Whose choir are you preaching to?

“Mr. Clean represents patriarchy from some disgusting bygone day.”

“In a horrible fat-shaming society like America, Kool-Aid’s mascot is body positive. And it’s about time.”

“The only thing more horrifying than Pearl Drops racist all-white toothpaste is its anti-science stance on fluoride."

“Even KFC has to hide the fact it is from Kentucky. Because Kentucky is the south. And everyone knows the south is made up of nothing but racists. If you like KFC, you’re racist, too.”

Those headlines are coming to an ad blog near you. But not this one, of course. Rest assured, dear reader, that the people who are for Adland, are not that bat shit insane. We leave the increasing insanity of the rabid social justice warrior to the other blogs you know. They often judge ads through an extremely myopic lens so warped it’s a wonder they don’t need physical therapy from all the straining. The ones who judge ads based on everything but the idea behind the idea, which is what we should be judging the ad on. Give credit for credit’s due. At least certain ones like Jezebel live up to their names.

Adweek on the other hand, is a different story. Lately it has jumped on the same clickbait grabbing, frothy mouthed opinion piece masquerading as #Truth. And my question is, why is a once decent trade mag wallowing in the pigpen? Why has the focal point turned from "Will this ad persuade me?" or even better "Will this ad persuade the intended target market who probably isn't me?" to "How offended should we be?"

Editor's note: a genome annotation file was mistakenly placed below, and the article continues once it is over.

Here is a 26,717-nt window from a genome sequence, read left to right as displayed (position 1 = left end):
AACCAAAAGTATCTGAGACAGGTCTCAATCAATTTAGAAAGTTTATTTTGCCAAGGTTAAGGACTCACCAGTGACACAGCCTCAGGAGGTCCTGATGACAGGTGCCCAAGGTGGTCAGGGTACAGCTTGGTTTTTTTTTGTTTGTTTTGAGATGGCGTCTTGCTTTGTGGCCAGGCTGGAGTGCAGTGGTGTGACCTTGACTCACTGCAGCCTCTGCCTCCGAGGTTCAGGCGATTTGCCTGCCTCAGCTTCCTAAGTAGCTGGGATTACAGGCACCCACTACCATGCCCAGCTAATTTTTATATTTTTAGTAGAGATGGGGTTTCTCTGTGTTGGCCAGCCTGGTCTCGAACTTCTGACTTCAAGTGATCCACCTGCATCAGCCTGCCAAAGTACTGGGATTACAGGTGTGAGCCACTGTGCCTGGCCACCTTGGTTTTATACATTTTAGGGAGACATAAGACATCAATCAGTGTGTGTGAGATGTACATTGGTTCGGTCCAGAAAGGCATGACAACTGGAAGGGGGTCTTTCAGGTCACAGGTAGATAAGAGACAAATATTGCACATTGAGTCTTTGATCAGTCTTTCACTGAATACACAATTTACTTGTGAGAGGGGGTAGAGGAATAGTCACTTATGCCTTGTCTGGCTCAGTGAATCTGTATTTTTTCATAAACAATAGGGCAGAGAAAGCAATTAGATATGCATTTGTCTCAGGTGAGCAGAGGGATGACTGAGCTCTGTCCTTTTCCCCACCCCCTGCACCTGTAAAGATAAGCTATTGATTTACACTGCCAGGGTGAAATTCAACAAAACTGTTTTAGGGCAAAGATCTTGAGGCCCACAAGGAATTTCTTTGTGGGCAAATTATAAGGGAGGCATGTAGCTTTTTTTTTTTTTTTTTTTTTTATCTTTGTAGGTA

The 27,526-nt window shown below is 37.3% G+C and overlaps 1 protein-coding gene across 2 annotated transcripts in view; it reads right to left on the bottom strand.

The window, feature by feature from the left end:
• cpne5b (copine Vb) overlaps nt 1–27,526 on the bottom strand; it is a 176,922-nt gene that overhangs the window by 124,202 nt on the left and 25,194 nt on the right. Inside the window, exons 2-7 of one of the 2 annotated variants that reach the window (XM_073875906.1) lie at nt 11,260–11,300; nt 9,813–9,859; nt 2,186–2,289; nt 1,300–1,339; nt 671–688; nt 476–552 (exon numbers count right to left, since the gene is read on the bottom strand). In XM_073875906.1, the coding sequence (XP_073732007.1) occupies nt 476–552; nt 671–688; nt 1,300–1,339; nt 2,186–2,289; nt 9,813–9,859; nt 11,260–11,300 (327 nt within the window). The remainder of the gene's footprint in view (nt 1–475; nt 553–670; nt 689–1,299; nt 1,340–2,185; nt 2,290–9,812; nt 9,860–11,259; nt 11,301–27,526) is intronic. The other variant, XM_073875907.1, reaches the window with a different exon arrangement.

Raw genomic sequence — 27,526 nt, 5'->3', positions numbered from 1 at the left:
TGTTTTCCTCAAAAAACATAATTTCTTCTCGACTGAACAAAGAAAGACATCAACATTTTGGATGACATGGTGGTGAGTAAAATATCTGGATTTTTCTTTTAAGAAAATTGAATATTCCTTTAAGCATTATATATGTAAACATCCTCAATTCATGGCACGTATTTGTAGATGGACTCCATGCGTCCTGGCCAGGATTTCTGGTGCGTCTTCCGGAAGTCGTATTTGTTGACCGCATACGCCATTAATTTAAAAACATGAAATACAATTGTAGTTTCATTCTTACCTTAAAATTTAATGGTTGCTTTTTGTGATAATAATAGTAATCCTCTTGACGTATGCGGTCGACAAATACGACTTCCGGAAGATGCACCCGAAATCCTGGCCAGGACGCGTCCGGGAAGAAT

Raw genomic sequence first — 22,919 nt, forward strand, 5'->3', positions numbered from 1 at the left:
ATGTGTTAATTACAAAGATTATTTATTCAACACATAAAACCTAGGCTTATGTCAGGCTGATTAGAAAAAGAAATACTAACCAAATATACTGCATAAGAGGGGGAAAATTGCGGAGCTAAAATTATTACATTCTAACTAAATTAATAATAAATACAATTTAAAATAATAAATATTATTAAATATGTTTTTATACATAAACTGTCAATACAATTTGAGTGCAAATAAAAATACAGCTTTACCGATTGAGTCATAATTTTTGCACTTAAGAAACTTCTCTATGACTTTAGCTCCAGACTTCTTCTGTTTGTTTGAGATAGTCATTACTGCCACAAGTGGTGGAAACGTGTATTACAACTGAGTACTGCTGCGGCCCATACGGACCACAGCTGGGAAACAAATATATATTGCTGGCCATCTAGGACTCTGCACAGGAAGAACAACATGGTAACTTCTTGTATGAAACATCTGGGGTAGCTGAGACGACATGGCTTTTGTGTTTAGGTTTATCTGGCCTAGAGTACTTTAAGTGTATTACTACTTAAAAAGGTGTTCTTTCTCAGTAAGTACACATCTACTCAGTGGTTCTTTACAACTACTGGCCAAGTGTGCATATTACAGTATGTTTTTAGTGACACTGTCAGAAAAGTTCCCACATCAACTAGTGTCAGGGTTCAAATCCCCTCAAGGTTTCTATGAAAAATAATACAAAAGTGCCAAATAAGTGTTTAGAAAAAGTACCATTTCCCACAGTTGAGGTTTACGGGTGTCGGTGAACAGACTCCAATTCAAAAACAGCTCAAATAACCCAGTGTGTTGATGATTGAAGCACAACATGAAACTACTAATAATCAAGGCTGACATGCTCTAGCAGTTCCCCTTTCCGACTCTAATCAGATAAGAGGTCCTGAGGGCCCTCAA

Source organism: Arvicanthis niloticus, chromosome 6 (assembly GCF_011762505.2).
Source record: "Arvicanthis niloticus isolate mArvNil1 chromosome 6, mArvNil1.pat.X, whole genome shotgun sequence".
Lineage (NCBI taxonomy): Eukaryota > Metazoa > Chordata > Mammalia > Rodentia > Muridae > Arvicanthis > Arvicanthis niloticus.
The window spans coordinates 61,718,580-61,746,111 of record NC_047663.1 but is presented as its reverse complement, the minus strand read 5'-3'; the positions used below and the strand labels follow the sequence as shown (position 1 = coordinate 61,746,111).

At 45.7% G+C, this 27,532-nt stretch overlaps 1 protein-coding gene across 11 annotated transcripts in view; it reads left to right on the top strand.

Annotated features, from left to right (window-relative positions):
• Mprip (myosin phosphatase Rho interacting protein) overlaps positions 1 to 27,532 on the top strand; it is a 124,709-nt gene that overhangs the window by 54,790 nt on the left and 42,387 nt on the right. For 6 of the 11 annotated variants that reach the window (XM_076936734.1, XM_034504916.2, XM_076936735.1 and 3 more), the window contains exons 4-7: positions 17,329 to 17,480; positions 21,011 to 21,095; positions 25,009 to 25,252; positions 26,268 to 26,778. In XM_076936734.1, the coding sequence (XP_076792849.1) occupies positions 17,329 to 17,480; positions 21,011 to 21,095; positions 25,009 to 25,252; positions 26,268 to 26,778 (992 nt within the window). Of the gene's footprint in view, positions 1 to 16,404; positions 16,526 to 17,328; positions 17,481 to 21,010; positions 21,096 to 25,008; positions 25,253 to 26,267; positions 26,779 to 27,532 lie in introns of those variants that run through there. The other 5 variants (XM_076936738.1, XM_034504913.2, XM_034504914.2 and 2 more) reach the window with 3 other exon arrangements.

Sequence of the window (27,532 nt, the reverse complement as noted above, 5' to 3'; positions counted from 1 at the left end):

Before I answer, let me share a story: Last week I presented some work to our GCD’s. I believed in the work. They on the other hand, did not. Beyond not believing in the work, they made a joke wondering if the creative teams who made it were on LSD or drunk when they came up with it. Never mind the GCD’s asked to see “different,” work. Never mind the work was 100% on strategy. Never mind the fact it was the eighth weekend in a row the teams had worked. Beyond the complete lack of respect in their response, their feedback was useless. It was subjective, and harshly so. Not only were the teams insulted, they walked away with no more idea how to get work approved than before they presented.

This is how ad blogs are behaving. And that’s troubling. Because they aren’t critiquing the ad so much as taking a hardline stance against the ad’s messaging. They aren’t looking at the strategy of the communication so much as knee-jerk reacting to the end result because #science #truth #abortion #racism #climate #whatever. All the more absurd when you remember often times the ads they’re criticizing aren’t always ads from brands that have anything to do with science, vaccines, abortion or climate. They are so incredibly closed-minded and so incredibly biased, they’re like walking Archie Bunkers. Except they’re on the progressive side, of course. But outside of TV and and blogs, no one is that one sided. Humans are more complex than that.